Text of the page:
Erol Alkan, 34, is a DJ who founded London club night Trash in 1997. Since then he has remixed Kylie Minogue, New Order and others. Now one half of psychedelic rock act Beyond the Wizard's Sleeve, he is married and lives in London.
I can't quite place where I first met Richard. I think it was somewhere in clubland. I don't generally remember details from the past; not through any form of hedonsim but just because everything moved so fast, the whole thing went by in a flash. Anyway, he seemed to appear in my life as if by magic. He is one of those people you meet and it feels as if you've known them for ages. I've probably known him for 10 years but it feels longer.
He asked me to do a remix of a Siobhan Fahey [Shakespears Sister, Bananarama] track he was putting out on his record label. A friend of mine pointed out that he was that bloke from The Grid and I was like, "Wow, a famous person" so I agreed. Embarrassingly, I never got it together. I think it's because I didn't really know how to do a proper remix back then. He must have thought I was a complete loser.
It wasn't until a few years later that I went on Sean Rowley's Guilty Pleasures radio show – he often asked me to come in for an hour to play records and chat. I think there must have been a double booking because Richard turned up as well, so we took it in turns to play one record each. By the end I realised a lot of the stuff Richard was playing – psychedelic, strange sounds, odd rhythms – was music I'd only dreamt about; music I didn't know existed. I told him I'd love to hear more and he put a CD together for me called Spyders in my Mynd.
It opened up a whole new universe of music and shortly after we started DJing together. I don't tend to DJ with other people, I've always played on my own, but it was great doing it with him. We became a bit of a double act. We'd bounce off each other and plot endless journeys where we wanted our music to take people.
We formed Beyond the Wizard's Sleeve in about 2005. The name came to us during one of our epic DJ sets. The great thing about our partnership is that our roles alternate, neither of us would dream of pointing a finger and saying you do this and I'll do that. We just both do what needs to be done. He might start a remix and I might finish it. I've done other creative things in the past where it begins and ends with myself. It's good to be able to trust someone else.
Richard is very sweet. He's lived a really colourful and vibrant life – he was very prominent in the acid-house era so he's got masses of interesting stories to tell. He's also kind of cuddly, not that I'd ever want to cuddle him, but he's got a very gentle demeanour about himself, very inviting and friendly. Things have calmed down now a bit, he's married with a child now and lives near Brighton so I don't see him as much as I did. Instead we do lots of chatting on the internet like a couple of teenagers.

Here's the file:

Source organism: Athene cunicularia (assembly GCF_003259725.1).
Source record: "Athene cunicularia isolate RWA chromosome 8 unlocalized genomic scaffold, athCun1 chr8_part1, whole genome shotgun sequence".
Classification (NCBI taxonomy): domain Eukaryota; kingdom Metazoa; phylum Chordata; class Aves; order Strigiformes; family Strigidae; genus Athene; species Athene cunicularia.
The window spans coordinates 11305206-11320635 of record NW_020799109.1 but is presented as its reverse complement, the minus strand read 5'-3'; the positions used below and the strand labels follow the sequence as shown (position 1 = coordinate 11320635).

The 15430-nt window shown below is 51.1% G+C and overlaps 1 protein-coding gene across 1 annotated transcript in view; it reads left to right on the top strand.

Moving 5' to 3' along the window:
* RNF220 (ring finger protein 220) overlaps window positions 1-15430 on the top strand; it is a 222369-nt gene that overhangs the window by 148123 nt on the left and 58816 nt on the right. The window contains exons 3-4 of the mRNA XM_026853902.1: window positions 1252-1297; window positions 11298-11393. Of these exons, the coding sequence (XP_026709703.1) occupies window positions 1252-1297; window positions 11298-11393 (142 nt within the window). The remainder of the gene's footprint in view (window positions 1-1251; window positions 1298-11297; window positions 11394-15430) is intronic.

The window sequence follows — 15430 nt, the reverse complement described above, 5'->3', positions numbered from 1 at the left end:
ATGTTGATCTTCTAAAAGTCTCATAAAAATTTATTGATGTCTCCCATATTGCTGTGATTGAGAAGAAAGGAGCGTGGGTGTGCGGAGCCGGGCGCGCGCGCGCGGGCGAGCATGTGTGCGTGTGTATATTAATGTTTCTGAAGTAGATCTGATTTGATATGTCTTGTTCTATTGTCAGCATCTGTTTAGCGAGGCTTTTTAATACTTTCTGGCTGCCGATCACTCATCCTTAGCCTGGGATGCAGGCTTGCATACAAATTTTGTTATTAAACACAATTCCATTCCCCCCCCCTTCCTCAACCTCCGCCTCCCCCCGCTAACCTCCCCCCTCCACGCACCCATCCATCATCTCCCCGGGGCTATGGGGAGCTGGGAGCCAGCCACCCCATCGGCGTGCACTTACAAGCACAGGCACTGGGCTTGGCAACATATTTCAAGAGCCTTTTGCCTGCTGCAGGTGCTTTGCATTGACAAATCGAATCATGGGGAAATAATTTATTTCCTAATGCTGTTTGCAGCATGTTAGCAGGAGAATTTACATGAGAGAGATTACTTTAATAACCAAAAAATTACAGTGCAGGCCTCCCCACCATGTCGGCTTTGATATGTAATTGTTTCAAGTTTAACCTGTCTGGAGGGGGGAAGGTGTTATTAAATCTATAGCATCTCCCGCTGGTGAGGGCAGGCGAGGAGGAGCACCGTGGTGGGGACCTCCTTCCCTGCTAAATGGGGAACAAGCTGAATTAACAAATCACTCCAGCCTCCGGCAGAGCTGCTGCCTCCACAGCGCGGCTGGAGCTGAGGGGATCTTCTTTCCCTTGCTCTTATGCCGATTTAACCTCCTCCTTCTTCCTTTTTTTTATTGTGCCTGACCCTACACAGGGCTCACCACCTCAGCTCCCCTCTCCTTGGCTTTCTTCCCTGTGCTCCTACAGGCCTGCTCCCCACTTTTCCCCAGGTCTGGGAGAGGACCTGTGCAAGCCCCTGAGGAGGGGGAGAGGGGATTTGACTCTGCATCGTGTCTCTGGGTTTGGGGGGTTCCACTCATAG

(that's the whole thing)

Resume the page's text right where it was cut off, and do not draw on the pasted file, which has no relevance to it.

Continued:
Richard Norris, 43, is a musician and producer, best known as a founding member of 1980s electronic band The Grid. He lives in Lewes with his wife and daughter
We have been thrown together by our love of obscure music. I used to go to Erol's Trash night that he did at The End and I've never met another DJ as technically good as he is. He'd play an incredible selection of records and put them together in a way no other person would ever think to. I was raised on acid-house clubs such as Schoom and Phuture and Trash managed to capture a similar feeling. His sets would jump through all genres and all speeds and it just had an infectious enthusiasm which rubbed off on the whole room.
In about 2000 I started a website called Ammo City which was an internet magazine with radio attached. I invited Erol to come in and do some broadcasts. So I kind of got to know him through that. Then we were thrown together on the Sean Rowley show. I was playing some really odd records, the real far reaches of psychedelia, and he seemed really into it so I started making compilations for him. It was around then I that we started to think about working together.
We started DJing out in backrooms of bars in Shoreditch. We'd do epic eight-hour sets where we'd play a record each. Those eight hours felt more like two, because we were so over excited about hearing each other's stuff.
I think we've both got a touch of megalomania about us; we both like to be in charge. I was like that when I was in The Grid though I've mellowed a lot – I've had to because it wasn't the best way to go about things. You'd think two strong-willed people would be a disaster in a studio, but strangely enough it works OK.
Erol is a man who's got his own path and he goes down it. He's very loyal, very strong and very determined. It's taken us a while but, with Wizard's Sleeve, we are now starting to feel feel confident – we've done our re-edits and now we're starting to make our own music from scratch.
We are quite different really and we come from slightly different generations. My main musical success was in the mid- 1990s, Erol's success is more current. So for me it's been enormously helpful working with someone like him. He's brought me bang up to date.
"Beyond The Wizard's Sleeve Re-Animations Volume 1" is out nowReuse content